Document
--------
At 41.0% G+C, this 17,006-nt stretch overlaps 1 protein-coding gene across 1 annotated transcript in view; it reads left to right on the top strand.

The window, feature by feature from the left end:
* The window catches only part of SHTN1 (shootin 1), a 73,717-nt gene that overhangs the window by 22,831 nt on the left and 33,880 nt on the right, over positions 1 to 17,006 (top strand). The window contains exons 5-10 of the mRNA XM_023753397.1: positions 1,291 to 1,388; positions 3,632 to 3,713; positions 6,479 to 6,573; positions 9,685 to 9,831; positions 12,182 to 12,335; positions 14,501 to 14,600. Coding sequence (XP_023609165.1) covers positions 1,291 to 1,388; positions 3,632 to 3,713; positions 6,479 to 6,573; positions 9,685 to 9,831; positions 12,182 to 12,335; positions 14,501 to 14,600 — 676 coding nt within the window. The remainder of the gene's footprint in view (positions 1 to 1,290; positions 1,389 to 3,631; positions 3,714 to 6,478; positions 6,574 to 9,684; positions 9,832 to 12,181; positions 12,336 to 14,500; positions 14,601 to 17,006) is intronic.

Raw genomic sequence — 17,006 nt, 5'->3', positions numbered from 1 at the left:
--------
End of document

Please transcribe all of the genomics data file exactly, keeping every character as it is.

At 41.0% G+C, this 17,006-nt stretch overlaps 1 protein-coding gene across 1 annotated transcript in view; it reads left to right on the top strand.

The window, feature by feature from the left end:
* The window catches only part of SHTN1 (shootin 1), a 73,717-nt gene that overhangs the window by 22,831 nt on the left and 33,880 nt on the right, over positions 1 to 17,006 (top strand). The window contains exons 5-10 of the mRNA XM_023753397.1: positions 1,291 to 1,388; positions 3,632 to 3,713; positions 6,479 to 6,573; positions 9,685 to 9,831; positions 12,182 to 12,335; positions 14,501 to 14,600. Coding sequence (XP_023609165.1) covers positions 1,291 to 1,388; positions 3,632 to 3,713; positions 6,479 to 6,573; positions 9,685 to 9,831; positions 12,182 to 12,335; positions 14,501 to 14,600 — 676 coding nt within the window. The remainder of the gene's footprint in view (positions 1 to 1,290; positions 1,389 to 3,631; positions 3,714 to 6,478; positions 6,574 to 9,684; positions 9,832 to 12,181; positions 12,336 to 14,500; positions 14,601 to 17,006) is intronic.

Raw genomic sequence — 17,006 nt, 5'->3', positions numbered from 1 at the left: